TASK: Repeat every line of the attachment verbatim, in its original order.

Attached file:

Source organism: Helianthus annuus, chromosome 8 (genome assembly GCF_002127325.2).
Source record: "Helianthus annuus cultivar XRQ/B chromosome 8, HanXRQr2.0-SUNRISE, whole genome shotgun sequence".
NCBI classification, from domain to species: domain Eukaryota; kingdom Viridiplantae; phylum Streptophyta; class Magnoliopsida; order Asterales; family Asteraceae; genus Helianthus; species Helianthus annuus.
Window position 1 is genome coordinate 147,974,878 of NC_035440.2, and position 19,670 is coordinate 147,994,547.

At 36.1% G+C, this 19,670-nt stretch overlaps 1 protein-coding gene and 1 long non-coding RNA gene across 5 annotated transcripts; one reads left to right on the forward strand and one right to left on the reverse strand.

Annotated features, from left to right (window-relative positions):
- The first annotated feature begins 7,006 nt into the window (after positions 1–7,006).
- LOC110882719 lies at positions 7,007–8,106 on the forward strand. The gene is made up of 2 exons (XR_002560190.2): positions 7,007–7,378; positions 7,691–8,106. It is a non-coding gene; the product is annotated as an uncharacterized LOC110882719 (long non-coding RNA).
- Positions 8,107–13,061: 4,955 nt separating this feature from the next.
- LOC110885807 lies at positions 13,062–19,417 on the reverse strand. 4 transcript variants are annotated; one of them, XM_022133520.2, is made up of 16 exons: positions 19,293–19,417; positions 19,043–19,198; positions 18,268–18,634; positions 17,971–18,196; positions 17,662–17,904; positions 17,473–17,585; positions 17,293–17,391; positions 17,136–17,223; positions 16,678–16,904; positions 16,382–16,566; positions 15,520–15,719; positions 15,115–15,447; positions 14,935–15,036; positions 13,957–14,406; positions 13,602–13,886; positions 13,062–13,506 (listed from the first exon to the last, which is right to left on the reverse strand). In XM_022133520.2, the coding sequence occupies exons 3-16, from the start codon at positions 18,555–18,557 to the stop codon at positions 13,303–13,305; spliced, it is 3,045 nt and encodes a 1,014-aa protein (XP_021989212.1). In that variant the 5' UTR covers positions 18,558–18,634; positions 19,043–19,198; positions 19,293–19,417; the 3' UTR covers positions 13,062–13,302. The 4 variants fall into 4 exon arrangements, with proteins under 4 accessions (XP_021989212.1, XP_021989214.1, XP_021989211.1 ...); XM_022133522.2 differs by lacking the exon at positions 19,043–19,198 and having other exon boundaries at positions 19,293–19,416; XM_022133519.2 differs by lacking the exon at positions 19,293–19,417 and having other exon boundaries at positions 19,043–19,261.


Source organism: Helianthus annuus, chromosome 8 (genome assembly GCF_002127325.2).
Source record: "Helianthus annuus cultivar XRQ/B chromosome 8, HanXRQr2.0-SUNRISE, whole genome shotgun sequence".
NCBI classification, from domain to species: domain Eukaryota; kingdom Viridiplantae; phylum Streptophyta; class Magnoliopsida; order Asterales; family Asteraceae; genus Helianthus; species Helianthus annuus.
Window position 1 is genome coordinate 147,974,878 of NC_035440.2, and position 19,670 is coordinate 147,994,547.

At 36.1% G+C, this 19,670-nt stretch overlaps 1 protein-coding gene and 1 long non-coding RNA gene across 5 annotated transcripts; one reads left to right on the forward strand and one right to left on the reverse strand.

Annotated features, from left to right (window-relative positions):
- The first annotated feature begins 7,006 nt into the window (after positions 1–7,006).
- LOC110882719 lies at positions 7,007–8,106 on the forward strand. The gene is made up of 2 exons (XR_002560190.2): positions 7,007–7,378; positions 7,691–8,106. It is a non-coding gene; the product is annotated as an uncharacterized LOC110882719 (long non-coding RNA).
- Positions 8,107–13,061: 4,955 nt separating this feature from the next.
- LOC110885807 lies at positions 13,062–19,417 on the reverse strand. 4 transcript variants are annotated; one of them, XM_022133520.2, is made up of 16 exons: positions 19,293–19,417; positions 19,043–19,198; positions 18,268–18,634; positions 17,971–18,196; positions 17,662–17,904; positions 17,473–17,585; positions 17,293–17,391; positions 17,136–17,223; positions 16,678–16,904; positions 16,382–16,566; positions 15,520–15,719; positions 15,115–15,447; positions 14,935–15,036; positions 13,957–14,406; positions 13,602–13,886; positions 13,062–13,506 (listed from the first exon to the last, which is right to left on the reverse strand). In XM_022133520.2, the coding sequence occupies exons 3-16, from the start codon at positions 18,555–18,557 to the stop codon at positions 13,303–13,305; spliced, it is 3,045 nt and encodes a 1,014-aa protein (XP_021989212.1). In that variant the 5' UTR covers positions 18,558–18,634; positions 19,043–19,198; positions 19,293–19,417; the 3' UTR covers positions 13,062–13,302. The 4 variants fall into 4 exon arrangements, with proteins under 4 accessions (XP_021989212.1, XP_021989214.1, XP_021989211.1 ...); XM_022133522.2 differs by lacking the exon at positions 19,043–19,198 and having other exon boundaries at positions 19,293–19,416; XM_022133519.2 differs by lacking the exon at positions 19,293–19,417 and having other exon boundaries at positions 19,043–19,261.